For the second time this year, waves at Mumbai’s Juhu beach turned ‘blue’, much to the delight of onlookers.
The rare natural phenomena, where the waves turn fluorescent blue, is known as ‘bioluminescence’. It is caused by dinoflagellate, a plankton found in coastal areas, which produces light through chemical reactions in proteins.
It was first observed earlier this year in January by students of Bhavan’s College, Andheri. The students were quick to spot the phenomenon when it occurred again earlier this week.
Dr. Parvish Pandya, assistant professor of Zoology and vice-principal, Bhavan’s College in Andheri, visited the spot after a student informed him about it on on Wednesday night.
He then captured the phenomenon on his cell phone and posted the pictures on his social media account, urging Mumbaikars to not miss the opportunity to catch this rare occurrence first hand.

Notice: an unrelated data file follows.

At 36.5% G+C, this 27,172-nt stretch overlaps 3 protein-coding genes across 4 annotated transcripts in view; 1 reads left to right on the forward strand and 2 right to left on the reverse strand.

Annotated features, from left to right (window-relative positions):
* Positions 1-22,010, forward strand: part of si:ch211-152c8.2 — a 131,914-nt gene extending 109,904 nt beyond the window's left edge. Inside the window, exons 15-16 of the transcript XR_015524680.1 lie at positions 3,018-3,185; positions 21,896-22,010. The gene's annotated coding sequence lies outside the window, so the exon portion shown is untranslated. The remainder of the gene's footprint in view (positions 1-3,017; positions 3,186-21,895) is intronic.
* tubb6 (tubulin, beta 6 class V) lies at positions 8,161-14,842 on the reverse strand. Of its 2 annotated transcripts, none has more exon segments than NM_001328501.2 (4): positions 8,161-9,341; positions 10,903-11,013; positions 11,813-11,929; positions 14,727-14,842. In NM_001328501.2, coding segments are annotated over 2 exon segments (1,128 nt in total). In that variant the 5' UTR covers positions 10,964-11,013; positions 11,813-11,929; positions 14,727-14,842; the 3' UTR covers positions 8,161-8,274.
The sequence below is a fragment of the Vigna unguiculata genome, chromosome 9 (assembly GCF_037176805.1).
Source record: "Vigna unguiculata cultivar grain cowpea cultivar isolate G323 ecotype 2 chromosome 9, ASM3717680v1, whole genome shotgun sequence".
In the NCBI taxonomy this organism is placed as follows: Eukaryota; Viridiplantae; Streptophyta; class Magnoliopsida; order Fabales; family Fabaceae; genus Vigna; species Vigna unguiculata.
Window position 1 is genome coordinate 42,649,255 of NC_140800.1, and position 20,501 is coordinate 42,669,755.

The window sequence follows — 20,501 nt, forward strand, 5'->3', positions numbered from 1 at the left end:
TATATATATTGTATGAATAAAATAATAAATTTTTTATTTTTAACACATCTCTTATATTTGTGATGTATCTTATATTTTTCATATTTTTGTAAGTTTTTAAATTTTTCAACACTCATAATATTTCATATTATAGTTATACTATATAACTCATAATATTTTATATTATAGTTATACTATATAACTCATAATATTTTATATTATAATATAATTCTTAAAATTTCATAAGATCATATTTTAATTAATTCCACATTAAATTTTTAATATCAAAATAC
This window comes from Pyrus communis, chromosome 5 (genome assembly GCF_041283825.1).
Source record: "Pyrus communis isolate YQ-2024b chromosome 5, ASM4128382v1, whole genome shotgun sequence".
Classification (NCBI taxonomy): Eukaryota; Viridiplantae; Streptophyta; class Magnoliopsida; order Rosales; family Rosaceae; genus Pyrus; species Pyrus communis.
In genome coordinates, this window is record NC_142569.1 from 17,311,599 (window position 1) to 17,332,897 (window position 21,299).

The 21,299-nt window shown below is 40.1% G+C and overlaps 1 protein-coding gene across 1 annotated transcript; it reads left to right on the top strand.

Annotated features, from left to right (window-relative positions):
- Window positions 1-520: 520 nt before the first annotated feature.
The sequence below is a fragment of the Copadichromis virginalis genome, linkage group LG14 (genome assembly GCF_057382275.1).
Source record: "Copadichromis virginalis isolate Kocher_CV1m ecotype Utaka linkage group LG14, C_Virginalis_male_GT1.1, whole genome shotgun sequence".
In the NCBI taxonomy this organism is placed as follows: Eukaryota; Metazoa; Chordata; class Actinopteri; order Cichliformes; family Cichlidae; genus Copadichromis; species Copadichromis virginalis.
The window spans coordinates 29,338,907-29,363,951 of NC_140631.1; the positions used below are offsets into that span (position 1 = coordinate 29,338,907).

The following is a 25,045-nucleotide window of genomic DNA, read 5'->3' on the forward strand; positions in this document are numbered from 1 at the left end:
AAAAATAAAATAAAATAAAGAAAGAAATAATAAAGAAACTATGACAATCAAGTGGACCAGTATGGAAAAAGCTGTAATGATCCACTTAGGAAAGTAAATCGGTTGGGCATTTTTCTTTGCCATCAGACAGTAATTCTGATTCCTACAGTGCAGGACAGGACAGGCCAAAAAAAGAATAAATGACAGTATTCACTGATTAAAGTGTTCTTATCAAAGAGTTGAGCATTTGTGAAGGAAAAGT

“Microorganisms called dinoflagellates are related to amoeba and paramecium. They have enzymes in their body with which break down certain organic substrates and this gets emitted into light,” said Dr Pandya told HT.
“The light is produced when the organisms are churned or mechanically stimulated, for example the light spreads further when waves surf up along the rocks,” he added.
While bioluminescence has been spotted at many beaches across the world, what makes the sight rarer is its complete lack of predictability.
According to Dr Pandya, the bioluminescence will be visible on Friday night and those interested in catching a glimpse should reach Juhu Beach around 9:30 pm and take a jetty, as the lights get submerged once the high tide sets in.
The directions to reach the jetty can be found here.Back to latest news